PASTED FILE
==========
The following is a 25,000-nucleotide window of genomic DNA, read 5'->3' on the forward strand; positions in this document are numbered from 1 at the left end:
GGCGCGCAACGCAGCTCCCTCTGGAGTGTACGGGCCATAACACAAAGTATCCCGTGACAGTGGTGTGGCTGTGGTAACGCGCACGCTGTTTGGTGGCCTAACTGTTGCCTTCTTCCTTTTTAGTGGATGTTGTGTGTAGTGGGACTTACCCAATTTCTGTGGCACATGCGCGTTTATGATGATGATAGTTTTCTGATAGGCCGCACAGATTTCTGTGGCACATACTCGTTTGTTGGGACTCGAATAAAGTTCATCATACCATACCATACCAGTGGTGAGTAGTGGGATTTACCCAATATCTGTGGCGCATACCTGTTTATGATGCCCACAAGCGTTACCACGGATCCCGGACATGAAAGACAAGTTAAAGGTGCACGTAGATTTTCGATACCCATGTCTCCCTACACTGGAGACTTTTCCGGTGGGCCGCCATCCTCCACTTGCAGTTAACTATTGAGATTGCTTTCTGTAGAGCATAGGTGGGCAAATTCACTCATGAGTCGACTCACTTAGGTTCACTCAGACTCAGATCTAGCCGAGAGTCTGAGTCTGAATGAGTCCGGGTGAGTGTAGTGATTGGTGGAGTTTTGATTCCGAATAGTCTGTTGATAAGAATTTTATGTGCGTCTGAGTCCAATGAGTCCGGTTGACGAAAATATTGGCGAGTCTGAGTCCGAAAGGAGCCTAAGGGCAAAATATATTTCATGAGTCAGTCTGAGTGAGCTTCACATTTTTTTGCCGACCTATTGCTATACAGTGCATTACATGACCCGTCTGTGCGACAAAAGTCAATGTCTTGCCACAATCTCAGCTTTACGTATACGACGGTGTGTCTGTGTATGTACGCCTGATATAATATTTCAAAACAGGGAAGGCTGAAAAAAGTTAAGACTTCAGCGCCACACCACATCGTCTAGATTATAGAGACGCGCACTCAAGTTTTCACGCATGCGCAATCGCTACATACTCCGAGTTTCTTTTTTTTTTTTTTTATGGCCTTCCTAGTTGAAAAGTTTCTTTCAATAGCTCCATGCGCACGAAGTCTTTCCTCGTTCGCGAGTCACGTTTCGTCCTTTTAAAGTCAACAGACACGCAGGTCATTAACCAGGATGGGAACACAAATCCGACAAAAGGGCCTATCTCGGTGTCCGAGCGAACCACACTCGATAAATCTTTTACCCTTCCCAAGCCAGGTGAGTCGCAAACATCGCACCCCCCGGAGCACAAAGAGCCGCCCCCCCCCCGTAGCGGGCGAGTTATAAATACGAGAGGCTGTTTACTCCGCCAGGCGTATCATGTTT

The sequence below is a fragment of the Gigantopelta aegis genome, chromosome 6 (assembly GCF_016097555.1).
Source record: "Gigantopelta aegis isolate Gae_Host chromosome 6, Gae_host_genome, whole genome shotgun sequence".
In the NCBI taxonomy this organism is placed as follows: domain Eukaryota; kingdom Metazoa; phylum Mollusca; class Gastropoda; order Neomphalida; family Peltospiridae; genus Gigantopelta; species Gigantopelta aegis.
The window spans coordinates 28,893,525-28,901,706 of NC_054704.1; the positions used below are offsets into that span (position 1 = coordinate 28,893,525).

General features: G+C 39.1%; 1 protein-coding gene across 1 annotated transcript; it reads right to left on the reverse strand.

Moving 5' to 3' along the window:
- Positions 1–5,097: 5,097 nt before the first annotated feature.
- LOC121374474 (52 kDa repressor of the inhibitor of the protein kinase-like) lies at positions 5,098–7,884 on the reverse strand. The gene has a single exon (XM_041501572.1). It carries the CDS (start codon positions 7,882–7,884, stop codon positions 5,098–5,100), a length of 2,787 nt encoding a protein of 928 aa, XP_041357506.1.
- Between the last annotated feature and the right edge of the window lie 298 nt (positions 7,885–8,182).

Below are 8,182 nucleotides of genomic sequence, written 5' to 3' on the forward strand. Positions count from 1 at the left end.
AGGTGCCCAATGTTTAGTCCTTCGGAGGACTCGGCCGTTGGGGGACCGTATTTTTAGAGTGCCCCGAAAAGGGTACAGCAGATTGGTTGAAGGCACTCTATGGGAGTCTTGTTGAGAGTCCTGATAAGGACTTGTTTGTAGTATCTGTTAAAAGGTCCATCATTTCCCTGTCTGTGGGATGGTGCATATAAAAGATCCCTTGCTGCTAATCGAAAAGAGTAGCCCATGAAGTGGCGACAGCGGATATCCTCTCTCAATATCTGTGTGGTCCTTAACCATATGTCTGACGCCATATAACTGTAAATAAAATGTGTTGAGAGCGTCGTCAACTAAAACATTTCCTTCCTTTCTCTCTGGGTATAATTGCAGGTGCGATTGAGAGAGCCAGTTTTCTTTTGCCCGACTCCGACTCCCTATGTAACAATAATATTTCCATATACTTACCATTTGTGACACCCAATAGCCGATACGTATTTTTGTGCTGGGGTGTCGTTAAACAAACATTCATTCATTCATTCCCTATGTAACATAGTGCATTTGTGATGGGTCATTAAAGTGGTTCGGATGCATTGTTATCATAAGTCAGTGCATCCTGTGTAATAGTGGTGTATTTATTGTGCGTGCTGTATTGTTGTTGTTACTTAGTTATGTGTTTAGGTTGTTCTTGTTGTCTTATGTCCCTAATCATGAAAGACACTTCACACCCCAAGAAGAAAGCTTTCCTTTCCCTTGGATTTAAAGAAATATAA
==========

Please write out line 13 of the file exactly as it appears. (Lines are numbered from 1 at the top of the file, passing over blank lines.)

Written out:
AGGTGCCCAATGTTTAGTCCTTCGGAGGACTCGGCCGTTGGGGGACCGTATTTTTAGAGTGCCCCGAAAAGGGTACAGCAGATTGGTTGAAGGCACTCTATGGGAGTCTTGTTGAGAGTCCTGATAAGGACTTGTTTGTAGTATCTGTTAAAAGGTCCATCATTTCCCTGTCTGTGGGATGGTGCATATAAAAGATCCCTTGCTGCTAATCGAAAAGAGTAGCCCATGAAGTGGCGACAGCGGATATCCTCTCTCAATATCTGTGTGGTCCTTAACCATATGTCTGACGCCATATAACTGTAAATAAAATGTGTTGAGAGCGTCGTCAACTAAAACATTTCCTTCCTTTCTCTCTGGGTATAATTGCAGGTGCGATTGAGAGAGCCAGTTTTCTTTTGCCCGACTCCGACTCCCTATGTAACAATAATATTTCCATATACTTACCATTTGTGACACCCAATAGCCGATACGTATTTTTGTGCTGGGGTGTCGTTAAACAAACATTCATTCATTCATTCCCTATGTAACATAGTGCATTTGTGATGGGTCATTAAAGTGGTTCGGATGCATTGTTATCATAAGTCAGTGCATCCTGTGTAATAGTGGTGTATTTATTGTGCGTGCTGTATTGTTGTTGTTACTTAGTTATGTGTTTAGGTTGTTCTTGTTGTCTTATGTCCCTAATCATGAAAGACACTTCACACCCCAAGAAGAAAGCTTTCCTTTCCCTTGGATTTAAAGAAATATAA